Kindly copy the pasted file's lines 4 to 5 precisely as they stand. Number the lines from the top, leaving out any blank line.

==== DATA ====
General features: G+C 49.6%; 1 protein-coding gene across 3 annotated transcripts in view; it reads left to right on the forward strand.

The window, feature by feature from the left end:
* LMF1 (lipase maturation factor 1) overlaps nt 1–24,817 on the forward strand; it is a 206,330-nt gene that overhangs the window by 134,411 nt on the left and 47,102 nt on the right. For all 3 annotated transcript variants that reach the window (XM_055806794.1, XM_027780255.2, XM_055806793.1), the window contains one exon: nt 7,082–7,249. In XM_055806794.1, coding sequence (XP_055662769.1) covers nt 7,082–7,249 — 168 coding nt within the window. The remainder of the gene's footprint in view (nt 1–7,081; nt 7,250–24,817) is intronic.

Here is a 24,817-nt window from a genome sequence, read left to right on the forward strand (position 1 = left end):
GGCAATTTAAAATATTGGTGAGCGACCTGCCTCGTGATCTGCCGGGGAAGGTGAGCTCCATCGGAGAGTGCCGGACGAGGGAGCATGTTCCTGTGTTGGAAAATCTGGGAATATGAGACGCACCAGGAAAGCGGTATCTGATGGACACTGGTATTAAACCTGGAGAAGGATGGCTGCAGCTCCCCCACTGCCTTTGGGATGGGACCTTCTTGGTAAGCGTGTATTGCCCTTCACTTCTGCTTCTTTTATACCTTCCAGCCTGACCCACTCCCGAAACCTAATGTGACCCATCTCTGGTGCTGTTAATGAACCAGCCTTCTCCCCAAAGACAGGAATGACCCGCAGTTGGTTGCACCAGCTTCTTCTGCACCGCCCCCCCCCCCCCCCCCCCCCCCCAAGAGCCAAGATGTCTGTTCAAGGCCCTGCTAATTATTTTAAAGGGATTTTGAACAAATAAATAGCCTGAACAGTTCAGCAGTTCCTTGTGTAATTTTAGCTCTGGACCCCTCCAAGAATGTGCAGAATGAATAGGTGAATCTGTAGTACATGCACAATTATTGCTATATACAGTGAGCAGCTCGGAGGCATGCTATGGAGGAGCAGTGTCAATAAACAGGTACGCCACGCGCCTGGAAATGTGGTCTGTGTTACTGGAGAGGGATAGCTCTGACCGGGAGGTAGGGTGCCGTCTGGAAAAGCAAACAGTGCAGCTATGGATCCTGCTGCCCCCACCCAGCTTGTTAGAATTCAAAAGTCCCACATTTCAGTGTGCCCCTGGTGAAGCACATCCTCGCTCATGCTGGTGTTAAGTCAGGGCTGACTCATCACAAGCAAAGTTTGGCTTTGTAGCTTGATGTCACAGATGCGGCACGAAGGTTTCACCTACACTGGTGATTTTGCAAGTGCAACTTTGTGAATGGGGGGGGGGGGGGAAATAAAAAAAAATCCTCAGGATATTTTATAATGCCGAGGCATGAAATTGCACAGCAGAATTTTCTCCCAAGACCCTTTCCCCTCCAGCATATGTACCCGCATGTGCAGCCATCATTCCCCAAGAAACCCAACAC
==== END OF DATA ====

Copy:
Here is a 24,817-nt window from a genome sequence, read left to right on the forward strand (position 1 = left end):
GGCAATTTAAAATATTGGTGAGCGACCTGCCTCGTGATCTGCCGGGGAAGGTGAGCTCCATCGGAGAGTGCCGGACGAGGGAGCATGTTCCTGTGTTGGAAAATCTGGGAATATGAGACGCACCAGGAAAGCGGTATCTGATGGACACTGGTATTAAACCTGGAGAAGGATGGCTGCAGCTCCCCCACTGCCTTTGGGATGGGACCTTCTTGGTAAGCGTGTATTGCCCTTCACTTCTGCTTCTTTTATACCTTCCAGCCTGACCCACTCCCGAAACCTAATGTGACCCATCTCTGGTGCTGTTAATGAACCAGCCTTCTCCCCAAAGACAGGAATGACCCGCAGTTGGTTGCACCAGCTTCTTCTGCACCGCCCCCCCCCCCCCCCCCCCCCCCCAAGAGCCAAGATGTCTGTTCAAGGCCCTGCTAATTATTTTAAAGGGATTTTGAACAAATAAATAGCCTGAACAGTTCAGCAGTTCCTTGTGTAATTTTAGCTCTGGACCCCTCCAAGAATGTGCAGAATGAATAGGTGAATCTGTAGTACATGCACAATTATTGCTATATACAGTGAGCAGCTCGGAGGCATGCTATGGAGGAGCAGTGTCAATAAACAGGTACGCCACGCGCCTGGAAATGTGGTCTGTGTTACTGGAGAGGGATAGCTCTGACCGGGAGGTAGGGTGCCGTCTGGAAAAGCAAACAGTGCAGCTATGGATCCTGCTGCCCCCACCCAGCTTGTTAGAATTCAAAAGTCCCACATTTCAGTGTGCCCCTGGTGAAGCACATCCTCGCTCATGCTGGTGTTAAGTCAGGGCTGACTCATCACAAGCAAAGTTTGGCTTTGTAGCTTGATGTCACAGATGCGGCACGAAGGTTTCACCTACACTGGTGATTTTGCAAGTGCAACTTTGTGAATGGGGGGGGGGGGGGAAATAAAAAAAAATCCTCAGGATATTTTATAATGCCGAGGCATGAAATTGCACAGCAGAATTTTCTCCCAAGACCCTTTCCCCTCCAGCATATGTACCCGCATGTGCAGCCATCATTCCCCAAGAAACCCAACAC